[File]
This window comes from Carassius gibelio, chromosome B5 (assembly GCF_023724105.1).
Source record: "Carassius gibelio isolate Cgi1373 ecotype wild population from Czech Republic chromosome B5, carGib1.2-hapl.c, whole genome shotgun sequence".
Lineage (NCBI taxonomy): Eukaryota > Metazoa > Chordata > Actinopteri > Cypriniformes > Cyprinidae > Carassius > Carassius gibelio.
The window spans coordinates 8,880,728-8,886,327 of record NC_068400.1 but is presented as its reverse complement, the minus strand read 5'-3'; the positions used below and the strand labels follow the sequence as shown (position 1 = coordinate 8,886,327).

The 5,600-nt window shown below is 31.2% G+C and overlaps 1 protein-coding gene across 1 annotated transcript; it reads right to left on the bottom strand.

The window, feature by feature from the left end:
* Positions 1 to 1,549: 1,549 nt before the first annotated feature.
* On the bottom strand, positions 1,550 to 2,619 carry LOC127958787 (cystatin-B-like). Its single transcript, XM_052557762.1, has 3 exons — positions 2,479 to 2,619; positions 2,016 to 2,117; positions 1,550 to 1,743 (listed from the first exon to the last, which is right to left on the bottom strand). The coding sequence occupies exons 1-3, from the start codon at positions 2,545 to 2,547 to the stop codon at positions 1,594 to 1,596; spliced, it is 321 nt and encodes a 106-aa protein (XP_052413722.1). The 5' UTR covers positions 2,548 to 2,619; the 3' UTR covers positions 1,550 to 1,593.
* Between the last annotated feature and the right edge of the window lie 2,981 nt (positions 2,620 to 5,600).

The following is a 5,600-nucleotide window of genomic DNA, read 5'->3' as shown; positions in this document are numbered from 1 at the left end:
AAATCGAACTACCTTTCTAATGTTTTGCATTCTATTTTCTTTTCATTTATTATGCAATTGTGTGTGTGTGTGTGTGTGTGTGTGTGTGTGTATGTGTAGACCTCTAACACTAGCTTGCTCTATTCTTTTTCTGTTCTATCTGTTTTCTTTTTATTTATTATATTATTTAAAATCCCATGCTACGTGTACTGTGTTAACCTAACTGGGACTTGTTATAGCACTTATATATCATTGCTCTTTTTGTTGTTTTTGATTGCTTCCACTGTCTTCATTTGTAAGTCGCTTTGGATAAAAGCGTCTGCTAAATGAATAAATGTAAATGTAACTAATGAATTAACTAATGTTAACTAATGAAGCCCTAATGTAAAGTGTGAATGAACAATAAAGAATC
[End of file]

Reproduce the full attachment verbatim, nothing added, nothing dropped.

This window comes from Carassius gibelio, chromosome B5 (assembly GCF_023724105.1).
Source record: "Carassius gibelio isolate Cgi1373 ecotype wild population from Czech Republic chromosome B5, carGib1.2-hapl.c, whole genome shotgun sequence".
Lineage (NCBI taxonomy): Eukaryota > Metazoa > Chordata > Actinopteri > Cypriniformes > Cyprinidae > Carassius > Carassius gibelio.
The window spans coordinates 8,880,728-8,886,327 of record NC_068400.1 but is presented as its reverse complement, the minus strand read 5'-3'; the positions used below and the strand labels follow the sequence as shown (position 1 = coordinate 8,886,327).

The 5,600-nt window shown below is 31.2% G+C and overlaps 1 protein-coding gene across 1 annotated transcript; it reads right to left on the bottom strand.

The window, feature by feature from the left end:
* Positions 1 to 1,549: 1,549 nt before the first annotated feature.
* On the bottom strand, positions 1,550 to 2,619 carry LOC127958787 (cystatin-B-like). Its single transcript, XM_052557762.1, has 3 exons — positions 2,479 to 2,619; positions 2,016 to 2,117; positions 1,550 to 1,743 (listed from the first exon to the last, which is right to left on the bottom strand). The coding sequence occupies exons 1-3, from the start codon at positions 2,545 to 2,547 to the stop codon at positions 1,594 to 1,596; spliced, it is 321 nt and encodes a 106-aa protein (XP_052413722.1). The 5' UTR covers positions 2,548 to 2,619; the 3' UTR covers positions 1,550 to 1,593.
* Between the last annotated feature and the right edge of the window lie 2,981 nt (positions 2,620 to 5,600).

The following is a 5,600-nucleotide window of genomic DNA, read 5'->3' as shown; positions in this document are numbered from 1 at the left end:
AAATCGAACTACCTTTCTAATGTTTTGCATTCTATTTTCTTTTCATTTATTATGCAATTGTGTGTGTGTGTGTGTGTGTGTGTGTGTGTGTATGTGTAGACCTCTAACACTAGCTTGCTCTATTCTTTTTCTGTTCTATCTGTTTTCTTTTTATTTATTATATTATTTAAAATCCCATGCTACGTGTACTGTGTTAACCTAACTGGGACTTGTTATAGCACTTATATATCATTGCTCTTTTTGTTGTTTTTGATTGCTTCCACTGTCTTCATTTGTAAGTCGCTTTGGATAAAAGCGTCTGCTAAATGAATAAATGTAAATGTAACTAATGAATTAACTAATGTTAACTAATGAAGCCCTAATGTAAAGTGTGAATGAACAATAAAGAATC